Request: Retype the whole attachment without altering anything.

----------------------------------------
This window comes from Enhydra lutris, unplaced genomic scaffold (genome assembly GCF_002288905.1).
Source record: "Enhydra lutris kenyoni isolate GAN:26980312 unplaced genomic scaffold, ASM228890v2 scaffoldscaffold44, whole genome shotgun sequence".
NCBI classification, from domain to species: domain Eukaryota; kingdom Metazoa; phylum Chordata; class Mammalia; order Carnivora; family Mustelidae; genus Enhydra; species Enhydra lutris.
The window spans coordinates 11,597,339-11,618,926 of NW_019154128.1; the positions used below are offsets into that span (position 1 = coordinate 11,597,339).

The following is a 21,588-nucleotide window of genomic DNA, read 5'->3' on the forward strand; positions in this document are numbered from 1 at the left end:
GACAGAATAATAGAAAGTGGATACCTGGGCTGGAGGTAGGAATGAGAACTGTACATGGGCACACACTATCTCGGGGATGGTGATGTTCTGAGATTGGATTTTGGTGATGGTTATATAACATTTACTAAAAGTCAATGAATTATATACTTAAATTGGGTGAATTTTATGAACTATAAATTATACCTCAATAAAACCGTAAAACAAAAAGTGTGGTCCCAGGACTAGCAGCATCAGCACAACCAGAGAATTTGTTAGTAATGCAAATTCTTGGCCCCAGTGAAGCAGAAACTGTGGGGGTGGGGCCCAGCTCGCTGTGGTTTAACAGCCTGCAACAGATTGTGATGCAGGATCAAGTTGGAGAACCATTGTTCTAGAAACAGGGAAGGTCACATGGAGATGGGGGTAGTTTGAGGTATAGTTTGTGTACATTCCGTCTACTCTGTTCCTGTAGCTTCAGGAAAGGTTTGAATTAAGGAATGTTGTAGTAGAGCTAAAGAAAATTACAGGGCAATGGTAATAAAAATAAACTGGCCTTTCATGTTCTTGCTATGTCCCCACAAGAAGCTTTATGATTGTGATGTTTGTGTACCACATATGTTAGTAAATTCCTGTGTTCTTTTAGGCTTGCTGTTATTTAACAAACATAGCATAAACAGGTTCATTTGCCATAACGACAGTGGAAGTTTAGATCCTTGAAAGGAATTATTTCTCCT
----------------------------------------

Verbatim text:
This window comes from Enhydra lutris, unplaced genomic scaffold (genome assembly GCF_002288905.1).
Source record: "Enhydra lutris kenyoni isolate GAN:26980312 unplaced genomic scaffold, ASM228890v2 scaffoldscaffold44, whole genome shotgun sequence".
NCBI classification, from domain to species: domain Eukaryota; kingdom Metazoa; phylum Chordata; class Mammalia; order Carnivora; family Mustelidae; genus Enhydra; species Enhydra lutris.
The window spans coordinates 11,597,339-11,618,926 of NW_019154128.1; the positions used below are offsets into that span (position 1 = coordinate 11,597,339).

The following is a 21,588-nucleotide window of genomic DNA, read 5'->3' on the forward strand; positions in this document are numbered from 1 at the left end:
GACAGAATAATAGAAAGTGGATACCTGGGCTGGAGGTAGGAATGAGAACTGTACATGGGCACACACTATCTCGGGGATGGTGATGTTCTGAGATTGGATTTTGGTGATGGTTATATAACATTTACTAAAAGTCAATGAATTATATACTTAAATTGGGTGAATTTTATGAACTATAAATTATACCTCAATAAAACCGTAAAACAAAAAGTGTGGTCCCAGGACTAGCAGCATCAGCACAACCAGAGAATTTGTTAGTAATGCAAATTCTTGGCCCCAGTGAAGCAGAAACTGTGGGGGTGGGGCCCAGCTCGCTGTGGTTTAACAGCCTGCAACAGATTGTGATGCAGGATCAAGTTGGAGAACCATTGTTCTAGAAACAGGGAAGGTCACATGGAGATGGGGGTAGTTTGAGGTATAGTTTGTGTACATTCCGTCTACTCTGTTCCTGTAGCTTCAGGAAAGGTTTGAATTAAGGAATGTTGTAGTAGAGCTAAAGAAAATTACAGGGCAATGGTAATAAAAATAAACTGGCCTTTCATGTTCTTGCTATGTCCCCACAAGAAGCTTTATGATTGTGATGTTTGTGTACCACATATGTTAGTAAATTCCTGTGTTCTTTTAGGCTTGCTGTTATTTAACAAACATAGCATAAACAGGTTCATTTGCCATAACGACAGTGGAAGTTTAGATCCTTGAAAGGAATTATTTCTCCT